Cardinal John Onaiyekan on Tuesday in Abuja called on Nigerians to join forces in the fight against insecurity in the country.
Onaiyekan, the founder of Cardinal Onaiyekan Foundation for Peace (COFP), made the call at the graduation ceremony of the fifth set of COFP fellowship programme on inter-religious dialogue and conflict.
He said the recent exploits of terrorists had destroyed lives and properties while he prayed that the situation would end soon.
According to Onaiyekan, what is needed and necessary is for Christians, Muslims and traditional leaders to join forces of heart, mind and hands to deal with the common menace.
“We need a high dose of optimism and conviction to continue to work for inter-religious harmony and co-operation in our nation today.
“This is what our foundation decided to continue doing no matter what the odds may be,” he said.
Onaiyekan said what Nigeria is passing through is similar to what is happening in many African countries, adding that it needed urgent attention.
He said that the intensity of the conflicts across Africa was frightening; adding that social injustice, economic constraints and climate change had heightened insecurity in Africa.
“Africa must begin by investing more on addressing vulnerabilities for sustainable peace. Peace is lacking in many corners of Africa.
“Managing Africa’s fragile peace means engaging in several evidence-driven interventions.
“The responses to numerous conflicts in Africa should be tailored to the specific realities and contexts of the conflicts and the environment,” Onaiyekan said.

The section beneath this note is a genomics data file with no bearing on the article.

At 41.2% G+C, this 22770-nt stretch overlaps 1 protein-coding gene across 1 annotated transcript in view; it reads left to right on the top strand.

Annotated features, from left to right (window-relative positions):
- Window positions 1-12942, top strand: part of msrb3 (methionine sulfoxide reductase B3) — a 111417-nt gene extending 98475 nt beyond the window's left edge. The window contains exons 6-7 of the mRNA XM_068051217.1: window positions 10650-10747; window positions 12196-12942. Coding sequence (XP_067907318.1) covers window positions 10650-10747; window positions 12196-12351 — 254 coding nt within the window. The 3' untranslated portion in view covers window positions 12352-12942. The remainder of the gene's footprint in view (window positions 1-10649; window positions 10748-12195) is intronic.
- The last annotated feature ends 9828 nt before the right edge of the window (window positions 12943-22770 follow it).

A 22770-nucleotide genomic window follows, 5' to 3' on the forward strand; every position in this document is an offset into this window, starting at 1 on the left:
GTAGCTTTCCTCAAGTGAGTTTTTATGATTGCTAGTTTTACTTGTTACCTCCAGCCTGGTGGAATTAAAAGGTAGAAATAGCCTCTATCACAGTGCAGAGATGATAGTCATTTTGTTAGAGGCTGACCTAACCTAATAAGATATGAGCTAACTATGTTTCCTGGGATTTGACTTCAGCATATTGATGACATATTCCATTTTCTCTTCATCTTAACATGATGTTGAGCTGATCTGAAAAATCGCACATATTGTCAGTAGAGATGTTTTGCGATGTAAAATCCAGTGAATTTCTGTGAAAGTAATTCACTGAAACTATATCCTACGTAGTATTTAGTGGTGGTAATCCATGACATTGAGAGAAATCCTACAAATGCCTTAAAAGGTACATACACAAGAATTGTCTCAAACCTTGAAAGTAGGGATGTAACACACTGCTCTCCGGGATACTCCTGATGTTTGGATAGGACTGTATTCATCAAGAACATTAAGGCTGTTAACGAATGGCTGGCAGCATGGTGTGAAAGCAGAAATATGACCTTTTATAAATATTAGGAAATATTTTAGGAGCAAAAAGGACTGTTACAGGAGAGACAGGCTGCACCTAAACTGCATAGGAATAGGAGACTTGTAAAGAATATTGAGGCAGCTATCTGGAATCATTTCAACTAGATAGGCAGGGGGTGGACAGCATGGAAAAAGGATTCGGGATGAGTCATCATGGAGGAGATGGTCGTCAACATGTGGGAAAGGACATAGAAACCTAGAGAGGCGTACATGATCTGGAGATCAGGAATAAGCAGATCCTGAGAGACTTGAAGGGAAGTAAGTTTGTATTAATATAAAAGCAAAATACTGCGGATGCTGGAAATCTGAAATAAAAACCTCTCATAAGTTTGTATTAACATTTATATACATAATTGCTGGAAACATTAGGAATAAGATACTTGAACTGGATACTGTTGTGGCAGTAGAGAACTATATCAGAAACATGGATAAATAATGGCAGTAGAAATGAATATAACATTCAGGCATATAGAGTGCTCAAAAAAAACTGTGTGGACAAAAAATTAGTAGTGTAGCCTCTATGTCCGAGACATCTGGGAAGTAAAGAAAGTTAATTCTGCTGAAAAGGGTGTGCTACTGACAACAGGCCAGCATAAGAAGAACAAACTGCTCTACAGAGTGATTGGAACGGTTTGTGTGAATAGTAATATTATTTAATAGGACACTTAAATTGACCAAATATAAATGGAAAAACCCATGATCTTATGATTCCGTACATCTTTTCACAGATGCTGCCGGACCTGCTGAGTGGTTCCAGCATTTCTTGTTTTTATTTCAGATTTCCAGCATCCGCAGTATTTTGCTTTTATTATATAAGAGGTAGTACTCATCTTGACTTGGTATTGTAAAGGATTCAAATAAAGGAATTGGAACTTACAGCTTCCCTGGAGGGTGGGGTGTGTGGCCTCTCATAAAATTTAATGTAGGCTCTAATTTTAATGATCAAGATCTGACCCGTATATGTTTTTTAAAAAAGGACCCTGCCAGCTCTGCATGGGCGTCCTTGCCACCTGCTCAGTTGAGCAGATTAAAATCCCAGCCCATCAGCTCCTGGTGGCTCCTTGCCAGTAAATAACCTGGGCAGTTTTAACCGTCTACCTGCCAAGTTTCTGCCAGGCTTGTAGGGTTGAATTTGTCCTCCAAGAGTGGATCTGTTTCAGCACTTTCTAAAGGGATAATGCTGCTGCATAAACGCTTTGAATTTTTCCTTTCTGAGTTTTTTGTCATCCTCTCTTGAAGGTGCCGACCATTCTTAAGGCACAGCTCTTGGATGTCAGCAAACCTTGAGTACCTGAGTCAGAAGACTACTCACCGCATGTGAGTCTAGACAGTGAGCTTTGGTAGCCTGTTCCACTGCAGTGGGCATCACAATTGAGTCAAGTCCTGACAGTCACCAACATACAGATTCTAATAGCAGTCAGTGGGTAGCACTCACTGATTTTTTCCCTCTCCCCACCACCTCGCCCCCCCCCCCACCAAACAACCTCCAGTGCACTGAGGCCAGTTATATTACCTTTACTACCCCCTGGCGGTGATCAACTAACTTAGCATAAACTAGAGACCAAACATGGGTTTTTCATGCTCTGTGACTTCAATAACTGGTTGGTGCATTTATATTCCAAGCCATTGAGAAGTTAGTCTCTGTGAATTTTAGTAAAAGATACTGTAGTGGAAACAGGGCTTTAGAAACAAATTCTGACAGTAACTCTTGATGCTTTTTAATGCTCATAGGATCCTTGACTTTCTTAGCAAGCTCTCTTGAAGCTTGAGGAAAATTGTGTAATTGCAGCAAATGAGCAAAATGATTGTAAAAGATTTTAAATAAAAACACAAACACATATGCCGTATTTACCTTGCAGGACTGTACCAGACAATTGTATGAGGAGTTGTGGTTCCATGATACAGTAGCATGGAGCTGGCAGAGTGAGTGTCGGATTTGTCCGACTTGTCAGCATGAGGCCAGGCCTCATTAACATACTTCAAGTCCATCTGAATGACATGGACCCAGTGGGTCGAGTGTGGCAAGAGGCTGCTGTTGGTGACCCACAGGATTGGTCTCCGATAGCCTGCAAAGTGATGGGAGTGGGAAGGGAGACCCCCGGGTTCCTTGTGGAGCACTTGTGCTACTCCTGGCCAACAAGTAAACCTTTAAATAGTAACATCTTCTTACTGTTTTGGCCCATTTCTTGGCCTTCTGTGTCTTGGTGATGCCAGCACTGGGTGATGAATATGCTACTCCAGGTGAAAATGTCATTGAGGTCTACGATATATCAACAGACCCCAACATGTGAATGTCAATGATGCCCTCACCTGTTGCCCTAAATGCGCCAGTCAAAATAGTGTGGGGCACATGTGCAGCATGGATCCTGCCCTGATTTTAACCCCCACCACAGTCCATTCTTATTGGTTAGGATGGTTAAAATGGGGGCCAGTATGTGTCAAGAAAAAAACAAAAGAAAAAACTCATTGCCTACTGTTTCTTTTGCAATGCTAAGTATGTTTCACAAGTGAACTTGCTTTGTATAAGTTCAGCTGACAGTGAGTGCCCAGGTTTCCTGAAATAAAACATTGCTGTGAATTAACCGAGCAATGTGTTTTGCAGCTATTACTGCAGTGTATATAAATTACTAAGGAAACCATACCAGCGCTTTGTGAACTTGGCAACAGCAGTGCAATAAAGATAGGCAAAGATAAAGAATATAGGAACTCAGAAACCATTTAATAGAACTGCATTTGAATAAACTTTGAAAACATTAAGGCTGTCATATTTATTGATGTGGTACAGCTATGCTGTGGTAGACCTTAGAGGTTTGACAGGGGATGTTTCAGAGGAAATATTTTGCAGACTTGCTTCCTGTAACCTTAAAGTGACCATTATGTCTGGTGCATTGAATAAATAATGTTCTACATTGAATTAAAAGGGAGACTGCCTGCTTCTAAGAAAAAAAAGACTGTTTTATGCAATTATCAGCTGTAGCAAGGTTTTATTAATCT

He congratulated the graduands for answering the call for service of peace.
Onaiyekan said the fellowship was committed to transforming hate, mistrust, and religious extremism into harmonious and lasting relationships for socially cohesive societies in Africa.
Imam Muhammad Ashafa, Co- Facilitator, COFP, said that the foundation was a symbol of peace in the society, adding that the fellowship was dedicated to addressing unity in the country.
Ashafa urged the leaders to live in one spirit to enable the younger ones emulate such spirit; adding that dialoguing with authorities at all levels would transform the society.
The Executive Director of the foundation, Rev. Sister Agatha Chikelue, said the programme was a one year programme.
Chikelue said it was subdivided into three modules, adding that it had gathered about 60 to 80 national and international stakeholders across the African continent.
She said out of 66 graduands, 13 were from other countries, adding that the goal of the programme was to build common humanity together.
Chikelue said it was also to empower leaders and actors to find their potentials.
“It is our utmost mission to use this platform in harnessing our rich diversities for peace through insightful interactions among facilitators and fellows.
“We are making every effort to bring about the desired change by initiating proactive measures that enhance social transformation and coexistence,” she said.
The U.S. Ambassador to Nigeria, Dr Mary Leonard, said dialoguing among different people was the only way to address conflicts and crises.
Mrs Joyce Nzelle, a graduand from Cameroon said she joined the programme to equip and engage in peace initiative in order to support government to attain peace in the country. (NAN)